Wednesday was a warm albeit windy day. I planned on getting in a few hours of bouldering and there was one rock in particular which was garnering my attention. Located at the second junction of the Silver Fox and Homestead trails when you leave the west parking lot, the 12-foot-tall piece of granite overhung beautifully on two sides.

I had tinkered on it before but nothing with any earnest. My first problem I figured would go at V3. Severely undercut at the bottom, you start with two huge jugs with your right foot toeing a little cove deep underneath and your left smeared on a less-upside down contour.

It took over a dozen tries but finally I linked the problem together, the crux being throwing a slap to a slopper with the left hand from the starting position. From there the problem goes down easy. I think I was conservative with my initial grading but would want an independent arbitrator to confirm before I chestbeat.

Starting holds. You shoot for past the hump at the top skyline.

Pleased, I went to the other end of the rock and came across a fun traverse on a rail, to a heel hook and reach up to small but positive pinches. While not a hard problem, it is fun and adds the spice of a large fin of rock underneath you that would like to fillet you if you fall.

Easy stuff on the east side.

My undoing was trying to develop a line in the center of the face. There was a beautiful starting hold but I couldn't scry a clean line that didn't seem contrived.

However the angle of the rock and the starting jug tempted me to try to forge something after dismissing it several times earlier.

I tested the start, putting one hand on a vertical rail which resembled a tufta soldered to the rock. Right hand went on a corner knob. To the left was a big incut cleft on a angled shelf - too easy. Straight up was some frictioned pinchery and slaps. Tough but maybe possible.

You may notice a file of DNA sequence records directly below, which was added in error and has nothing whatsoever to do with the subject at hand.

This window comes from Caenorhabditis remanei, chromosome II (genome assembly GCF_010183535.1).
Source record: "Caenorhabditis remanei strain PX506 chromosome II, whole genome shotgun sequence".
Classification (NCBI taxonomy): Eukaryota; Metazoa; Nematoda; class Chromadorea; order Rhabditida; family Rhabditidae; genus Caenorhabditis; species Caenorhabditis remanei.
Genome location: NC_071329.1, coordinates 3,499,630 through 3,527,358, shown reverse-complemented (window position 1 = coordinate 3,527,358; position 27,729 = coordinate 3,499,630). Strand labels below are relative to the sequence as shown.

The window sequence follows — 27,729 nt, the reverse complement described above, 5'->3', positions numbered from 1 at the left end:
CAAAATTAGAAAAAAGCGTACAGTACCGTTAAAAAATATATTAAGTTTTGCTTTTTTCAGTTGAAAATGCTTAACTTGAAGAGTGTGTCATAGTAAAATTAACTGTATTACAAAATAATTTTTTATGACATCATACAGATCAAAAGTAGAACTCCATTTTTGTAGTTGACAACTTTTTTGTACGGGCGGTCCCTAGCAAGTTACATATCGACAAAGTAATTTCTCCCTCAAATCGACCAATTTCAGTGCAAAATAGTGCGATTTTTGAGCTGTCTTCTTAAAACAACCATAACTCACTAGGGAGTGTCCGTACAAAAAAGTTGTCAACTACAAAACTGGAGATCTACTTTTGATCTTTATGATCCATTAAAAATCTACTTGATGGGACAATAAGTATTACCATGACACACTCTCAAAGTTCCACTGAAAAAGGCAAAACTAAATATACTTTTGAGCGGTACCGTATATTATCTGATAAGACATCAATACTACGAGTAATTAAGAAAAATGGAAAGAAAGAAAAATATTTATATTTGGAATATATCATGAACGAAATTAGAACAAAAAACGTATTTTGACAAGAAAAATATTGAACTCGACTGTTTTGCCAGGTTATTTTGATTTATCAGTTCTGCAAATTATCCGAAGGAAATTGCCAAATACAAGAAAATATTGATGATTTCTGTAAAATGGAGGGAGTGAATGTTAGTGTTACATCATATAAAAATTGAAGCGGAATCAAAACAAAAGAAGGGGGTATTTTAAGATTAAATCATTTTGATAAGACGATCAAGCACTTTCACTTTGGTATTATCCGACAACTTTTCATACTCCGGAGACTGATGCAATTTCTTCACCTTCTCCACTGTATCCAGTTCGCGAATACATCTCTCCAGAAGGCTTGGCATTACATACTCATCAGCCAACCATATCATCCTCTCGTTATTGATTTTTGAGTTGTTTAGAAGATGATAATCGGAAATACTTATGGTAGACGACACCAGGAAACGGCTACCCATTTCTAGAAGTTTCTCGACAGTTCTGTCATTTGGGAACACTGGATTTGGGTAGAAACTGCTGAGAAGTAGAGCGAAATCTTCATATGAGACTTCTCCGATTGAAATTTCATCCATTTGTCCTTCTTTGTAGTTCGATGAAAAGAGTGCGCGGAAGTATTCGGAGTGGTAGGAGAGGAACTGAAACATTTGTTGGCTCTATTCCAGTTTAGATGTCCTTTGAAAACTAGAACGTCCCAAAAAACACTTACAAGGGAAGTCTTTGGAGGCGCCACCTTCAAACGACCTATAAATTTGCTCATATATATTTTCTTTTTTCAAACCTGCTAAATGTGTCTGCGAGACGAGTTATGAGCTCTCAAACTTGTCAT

So I positioned my pad to the left of me to protect from the fin of rock in case of a pendulum in the likely case of failure.

I positioned myself on the ground for the sit start, took a deep breath and shot up to my planned slap. But a funny thing happened along the way.

I felt momentum up and then I felt momentum backwards. When I got my senses back, I found myself on the ground on my back, legs sticking up in the air - rigor mortis in the positions and angles they were on the rock during my dyno.

I craned my neck and looked and saw a big rock on my stomach and looked up to see my hands fountains of blood.

The big welded tufta wasn't as solid as I suspected and now the big chunk was on my. During my dyno, I must have pulled so hard that not only the rock came out but, my momentum carried my quite a ways away from the rock.

I picked up the 20-pound chunk and removed it from me. As I turned to toss it, I noticed the familiar firmness of rock on my right side. I was lucky. If landed a little to the right I would have landed back on a half-buried boulder.

The rock. You can see my toes in the bottom of the photo for size comparison.

Where the hold pulled from.

This was my second straight bouldering session of pioneering problems on terra incognita where rock broke and I found myself unceremoniously dumped on the ground. The last time was at the junction of the Hidden Fawn trail and the Dedisse Park trail when I made the same error of not listening to my gut.

I attempted an overhanging face with less than dubious rock and when 12 feet up a crystal I was pinching while doing a cross-over popped out. My movements caused me to helicopter off and I landed equally on my face and shoulder - thankfully on the crashpad.

The lesson I have now had hammered home -- If it looks suspect, don't force it.